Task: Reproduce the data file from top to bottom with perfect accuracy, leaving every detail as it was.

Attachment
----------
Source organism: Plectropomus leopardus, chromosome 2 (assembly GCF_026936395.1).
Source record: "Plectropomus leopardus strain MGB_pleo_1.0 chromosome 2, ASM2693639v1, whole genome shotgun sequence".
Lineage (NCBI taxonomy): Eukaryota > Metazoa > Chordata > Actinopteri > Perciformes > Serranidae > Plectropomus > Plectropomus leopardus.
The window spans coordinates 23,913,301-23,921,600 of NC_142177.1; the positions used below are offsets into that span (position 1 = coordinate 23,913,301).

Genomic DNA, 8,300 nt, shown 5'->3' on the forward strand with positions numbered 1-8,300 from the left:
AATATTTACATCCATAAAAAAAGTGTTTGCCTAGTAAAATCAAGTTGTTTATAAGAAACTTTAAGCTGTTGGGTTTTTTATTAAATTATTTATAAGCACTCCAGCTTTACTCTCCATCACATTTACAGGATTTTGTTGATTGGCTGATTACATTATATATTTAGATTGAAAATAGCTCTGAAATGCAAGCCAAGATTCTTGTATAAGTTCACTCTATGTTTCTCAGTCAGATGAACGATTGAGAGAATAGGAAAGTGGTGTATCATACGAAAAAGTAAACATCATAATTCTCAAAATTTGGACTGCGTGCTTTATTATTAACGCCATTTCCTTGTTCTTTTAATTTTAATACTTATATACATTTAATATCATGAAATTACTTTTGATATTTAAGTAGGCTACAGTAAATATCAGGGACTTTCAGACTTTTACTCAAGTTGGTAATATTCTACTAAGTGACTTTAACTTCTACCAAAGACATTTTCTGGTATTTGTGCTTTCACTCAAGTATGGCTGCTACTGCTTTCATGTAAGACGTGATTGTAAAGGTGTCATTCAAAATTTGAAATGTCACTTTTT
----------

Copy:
Source organism: Plectropomus leopardus, chromosome 2 (assembly GCF_026936395.1).
Source record: "Plectropomus leopardus strain MGB_pleo_1.0 chromosome 2, ASM2693639v1, whole genome shotgun sequence".
Lineage (NCBI taxonomy): Eukaryota > Metazoa > Chordata > Actinopteri > Perciformes > Serranidae > Plectropomus > Plectropomus leopardus.
The window spans coordinates 23,913,301-23,921,600 of NC_142177.1; the positions used below are offsets into that span (position 1 = coordinate 23,913,301).

Genomic DNA, 8,300 nt, shown 5'->3' on the forward strand with positions numbered 1-8,300 from the left:
AATATTTACATCCATAAAAAAAGTGTTTGCCTAGTAAAATCAAGTTGTTTATAAGAAACTTTAAGCTGTTGGGTTTTTTATTAAATTATTTATAAGCACTCCAGCTTTACTCTCCATCACATTTACAGGATTTTGTTGATTGGCTGATTACATTATATATTTAGATTGAAAATAGCTCTGAAATGCAAGCCAAGATTCTTGTATAAGTTCACTCTATGTTTCTCAGTCAGATGAACGATTGAGAGAATAGGAAAGTGGTGTATCATACGAAAAAGTAAACATCATAATTCTCAAAATTTGGACTGCGTGCTTTATTATTAACGCCATTTCCTTGTTCTTTTAATTTTAATACTTATATACATTTAATATCATGAAATTACTTTTGATATTTAAGTAGGCTACAGTAAATATCAGGGACTTTCAGACTTTTACTCAAGTTGGTAATATTCTACTAAGTGACTTTAACTTCTACCAAAGACATTTTCTGGTATTTGTGCTTTCACTCAAGTATGGCTGCTACTGCTTTCATGTAAGACGTGATTGTAAAGGTGTCATTCAAAATTTGAAATGTCACTTTTT